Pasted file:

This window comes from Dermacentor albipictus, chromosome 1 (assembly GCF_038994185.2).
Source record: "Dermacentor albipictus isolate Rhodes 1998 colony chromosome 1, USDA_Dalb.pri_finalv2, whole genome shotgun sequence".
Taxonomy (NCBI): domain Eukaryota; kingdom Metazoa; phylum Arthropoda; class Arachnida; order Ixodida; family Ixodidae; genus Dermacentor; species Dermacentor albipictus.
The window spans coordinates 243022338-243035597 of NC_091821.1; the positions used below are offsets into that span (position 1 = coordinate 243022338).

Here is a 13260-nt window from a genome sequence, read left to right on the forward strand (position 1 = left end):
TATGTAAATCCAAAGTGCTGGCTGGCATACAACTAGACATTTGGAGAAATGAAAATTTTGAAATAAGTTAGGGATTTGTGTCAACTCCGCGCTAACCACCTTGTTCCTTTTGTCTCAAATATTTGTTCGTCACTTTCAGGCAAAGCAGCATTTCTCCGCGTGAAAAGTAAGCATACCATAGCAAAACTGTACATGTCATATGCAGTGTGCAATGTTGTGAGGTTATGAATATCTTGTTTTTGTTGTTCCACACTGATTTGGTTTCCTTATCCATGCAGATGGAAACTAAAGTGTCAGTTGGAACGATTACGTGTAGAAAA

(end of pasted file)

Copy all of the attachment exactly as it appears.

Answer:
This window comes from Dermacentor albipictus, chromosome 1 (assembly GCF_038994185.2).
Source record: "Dermacentor albipictus isolate Rhodes 1998 colony chromosome 1, USDA_Dalb.pri_finalv2, whole genome shotgun sequence".
Taxonomy (NCBI): domain Eukaryota; kingdom Metazoa; phylum Arthropoda; class Arachnida; order Ixodida; family Ixodidae; genus Dermacentor; species Dermacentor albipictus.
The window spans coordinates 243022338-243035597 of NC_091821.1; the positions used below are offsets into that span (position 1 = coordinate 243022338).

Here is a 13260-nt window from a genome sequence, read left to right on the forward strand (position 1 = left end):
TATGTAAATCCAAAGTGCTGGCTGGCATACAACTAGACATTTGGAGAAATGAAAATTTTGAAATAAGTTAGGGATTTGTGTCAACTCCGCGCTAACCACCTTGTTCCTTTTGTCTCAAATATTTGTTCGTCACTTTCAGGCAAAGCAGCATTTCTCCGCGTGAAAAGTAAGCATACCATAGCAAAACTGTACATGTCATATGCAGTGTGCAATGTTGTGAGGTTATGAATATCTTGTTTTTGTTGTTCCACACTGATTTGGTTTCCTTATCCATGCAGATGGAAACTAAAGTGTCAGTTGGAACGATTACGTGTAGAAAA